(If you haven't read Part 1, do that first!)
When we last left this story, I was in my garage, holding a cassette tape of a poorly recorded song from the radio 30 years earlier. No tech had yet helped me identify it – not any search engine (including Google), not any IRC channel, not Napster, not Shazam...nothing.
But, being who I am – a person unable to not know a thing – I resolved to keep at it. So, I reviewed what facts I had and what clues I possessed:
- Growing up in Canada, I knew there was a strong possibility it was a Canadian artist; Canadian broadcasting rules mandated 35% of airtime be guaranteed to Canadian musicians.
- I'd made the recording in '84, so this led me to believe it either originated that year or perhaps in the years previous. It had the feel of a pop song that matched the genre of the emerging 80s (as opposed to the disco popularity of the previous decade).
- I had the song fragment itself (albeit badly recorded) which was enough for me to make out some of the lyrics such that I could transcribe them, then use that to match against a search.
The chorus remained forever burned into my brain – generic by lyrical standards, but no less infectious as a hook, even with the passing of time.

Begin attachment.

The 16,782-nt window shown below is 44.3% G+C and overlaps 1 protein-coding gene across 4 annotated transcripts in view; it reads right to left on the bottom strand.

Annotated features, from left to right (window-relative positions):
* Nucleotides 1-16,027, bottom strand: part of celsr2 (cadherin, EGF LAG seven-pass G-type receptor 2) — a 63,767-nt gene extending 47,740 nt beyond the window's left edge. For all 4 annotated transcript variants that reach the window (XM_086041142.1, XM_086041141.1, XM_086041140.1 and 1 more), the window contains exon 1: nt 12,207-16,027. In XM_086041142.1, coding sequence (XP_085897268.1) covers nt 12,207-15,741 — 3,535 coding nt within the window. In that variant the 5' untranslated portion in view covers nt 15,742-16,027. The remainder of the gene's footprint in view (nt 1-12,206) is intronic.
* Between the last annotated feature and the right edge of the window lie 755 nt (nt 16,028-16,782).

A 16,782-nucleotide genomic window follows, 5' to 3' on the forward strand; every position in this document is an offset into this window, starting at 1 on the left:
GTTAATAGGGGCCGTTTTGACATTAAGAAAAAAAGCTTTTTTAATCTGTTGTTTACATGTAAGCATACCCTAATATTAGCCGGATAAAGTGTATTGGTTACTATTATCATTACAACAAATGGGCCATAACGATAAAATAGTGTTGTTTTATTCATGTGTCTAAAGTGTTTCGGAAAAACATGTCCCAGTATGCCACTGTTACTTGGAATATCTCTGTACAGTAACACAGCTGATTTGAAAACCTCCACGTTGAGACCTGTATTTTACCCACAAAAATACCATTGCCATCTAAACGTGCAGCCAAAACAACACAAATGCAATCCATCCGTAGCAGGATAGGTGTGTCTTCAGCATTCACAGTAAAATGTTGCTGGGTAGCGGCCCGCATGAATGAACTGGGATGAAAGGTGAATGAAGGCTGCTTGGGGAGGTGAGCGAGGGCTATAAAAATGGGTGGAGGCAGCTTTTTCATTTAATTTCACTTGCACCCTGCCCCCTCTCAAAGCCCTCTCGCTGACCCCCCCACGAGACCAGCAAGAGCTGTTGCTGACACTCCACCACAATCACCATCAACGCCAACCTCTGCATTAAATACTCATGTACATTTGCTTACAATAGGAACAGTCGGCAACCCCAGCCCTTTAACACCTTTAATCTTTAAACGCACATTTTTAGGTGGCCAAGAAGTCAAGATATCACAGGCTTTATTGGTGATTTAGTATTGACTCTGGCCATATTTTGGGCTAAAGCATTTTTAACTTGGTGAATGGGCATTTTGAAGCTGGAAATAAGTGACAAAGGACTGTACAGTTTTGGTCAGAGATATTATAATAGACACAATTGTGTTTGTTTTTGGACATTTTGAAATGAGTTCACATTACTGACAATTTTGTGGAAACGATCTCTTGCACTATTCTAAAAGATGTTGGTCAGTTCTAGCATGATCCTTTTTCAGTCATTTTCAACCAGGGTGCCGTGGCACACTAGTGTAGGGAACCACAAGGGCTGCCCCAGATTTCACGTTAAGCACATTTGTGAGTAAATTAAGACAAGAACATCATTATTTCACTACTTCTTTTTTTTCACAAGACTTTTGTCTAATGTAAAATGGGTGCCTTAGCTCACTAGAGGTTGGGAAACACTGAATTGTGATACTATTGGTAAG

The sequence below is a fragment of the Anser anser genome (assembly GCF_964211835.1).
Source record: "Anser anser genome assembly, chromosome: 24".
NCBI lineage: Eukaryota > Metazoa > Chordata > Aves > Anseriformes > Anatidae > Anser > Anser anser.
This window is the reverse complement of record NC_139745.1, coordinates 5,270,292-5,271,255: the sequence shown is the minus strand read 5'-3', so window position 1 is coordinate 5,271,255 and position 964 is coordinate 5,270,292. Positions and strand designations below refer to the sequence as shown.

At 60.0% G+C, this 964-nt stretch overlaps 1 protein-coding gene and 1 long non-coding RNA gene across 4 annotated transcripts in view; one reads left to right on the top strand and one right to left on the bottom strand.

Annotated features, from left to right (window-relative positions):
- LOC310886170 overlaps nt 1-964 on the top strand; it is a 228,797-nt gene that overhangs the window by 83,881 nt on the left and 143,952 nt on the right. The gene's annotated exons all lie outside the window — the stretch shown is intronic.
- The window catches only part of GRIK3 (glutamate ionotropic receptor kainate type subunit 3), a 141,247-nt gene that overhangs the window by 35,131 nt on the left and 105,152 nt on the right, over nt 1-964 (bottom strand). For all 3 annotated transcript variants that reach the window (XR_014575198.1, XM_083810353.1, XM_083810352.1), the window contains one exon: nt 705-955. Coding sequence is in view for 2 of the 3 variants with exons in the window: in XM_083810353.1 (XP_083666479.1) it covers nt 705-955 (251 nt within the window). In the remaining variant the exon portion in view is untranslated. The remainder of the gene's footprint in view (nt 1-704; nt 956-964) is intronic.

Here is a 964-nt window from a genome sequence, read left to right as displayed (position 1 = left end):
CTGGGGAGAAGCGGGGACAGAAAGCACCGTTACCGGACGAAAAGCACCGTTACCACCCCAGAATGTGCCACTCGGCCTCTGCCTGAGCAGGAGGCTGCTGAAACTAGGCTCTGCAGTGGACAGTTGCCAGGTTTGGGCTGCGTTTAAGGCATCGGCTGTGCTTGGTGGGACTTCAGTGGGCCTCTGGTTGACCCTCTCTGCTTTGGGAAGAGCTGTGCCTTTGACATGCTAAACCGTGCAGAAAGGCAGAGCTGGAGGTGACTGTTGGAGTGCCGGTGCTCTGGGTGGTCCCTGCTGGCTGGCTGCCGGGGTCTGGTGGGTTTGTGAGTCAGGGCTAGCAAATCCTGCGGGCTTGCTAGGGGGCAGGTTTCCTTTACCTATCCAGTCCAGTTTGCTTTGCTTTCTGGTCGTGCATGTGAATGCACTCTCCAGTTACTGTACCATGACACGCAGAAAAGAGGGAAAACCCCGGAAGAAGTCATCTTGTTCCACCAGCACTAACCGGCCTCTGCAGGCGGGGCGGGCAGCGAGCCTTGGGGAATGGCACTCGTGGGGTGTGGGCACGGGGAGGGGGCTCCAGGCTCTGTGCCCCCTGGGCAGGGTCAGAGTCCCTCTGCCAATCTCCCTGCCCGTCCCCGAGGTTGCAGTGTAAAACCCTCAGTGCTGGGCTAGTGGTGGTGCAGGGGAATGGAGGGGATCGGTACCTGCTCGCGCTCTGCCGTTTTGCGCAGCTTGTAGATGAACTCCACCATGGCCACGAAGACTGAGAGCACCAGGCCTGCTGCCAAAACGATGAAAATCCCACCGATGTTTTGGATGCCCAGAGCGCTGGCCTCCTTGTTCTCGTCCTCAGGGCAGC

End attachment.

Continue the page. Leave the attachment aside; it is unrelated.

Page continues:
Turn up the music
Turn down the lights
Turn up the music
Turn on the night
The first tactic involved bringing
identify_this_song_plz.mp3 up to today's technological standards. I converted the MP3 to a video clip and uploaded it YouTube; no more emailing attachments or initiating a binary transfer over IRC to potential sleuths.
Next, I turned to /r/tipofmytongue, a Reddit community dedicated to identifying obscure songs. I pleaded my case and hoped I would get a bite. Meanwhile, I looked for folks on Twitter that a) had a hefty following, and b) were likely to help me spread the word. One potential candidate I followed for years was Anil Dash; he referred me to MetaFilter, where I mirrored my plea.
One of the Reddit detectives revealed their scan of the SOCAN database, mixing / matching terms and lyrics while eliminating all the generic matches I'd seen countless times over the years.
A potential match emerged:
TURN UP THE MUSIC 10000519 Name Affiliation IPI # LOVSIN JOHN J S CA SOCAN 36562482 ALMO MUSIC OF CANADA E SOCAN 201723811
I glanced at the name. "John Lovsin" – and remembered a search result from years ago, something I considered a dead-end (at the time). A musician named Johnnie Lovesin had a string of hits in the late 70s / early 80s, but his digital catalog was practically non-existent. Any time I managed to find a clip of him jamming out, I was met with classic rock guitar riffs – a far cry from the synthesized pop tune I was trying to identify.
I wondered, was I wrong, all those years back? Could this be the artist?
One of the MetaFilter detectives used my YouTube clip to ping a Twitter account @BeatElectric, which claimed to specialize in "posting trax from back in the day when sh*t was just a little bit cooler." He questioned the account with similar skepticism; @BeatElectric replied confidently: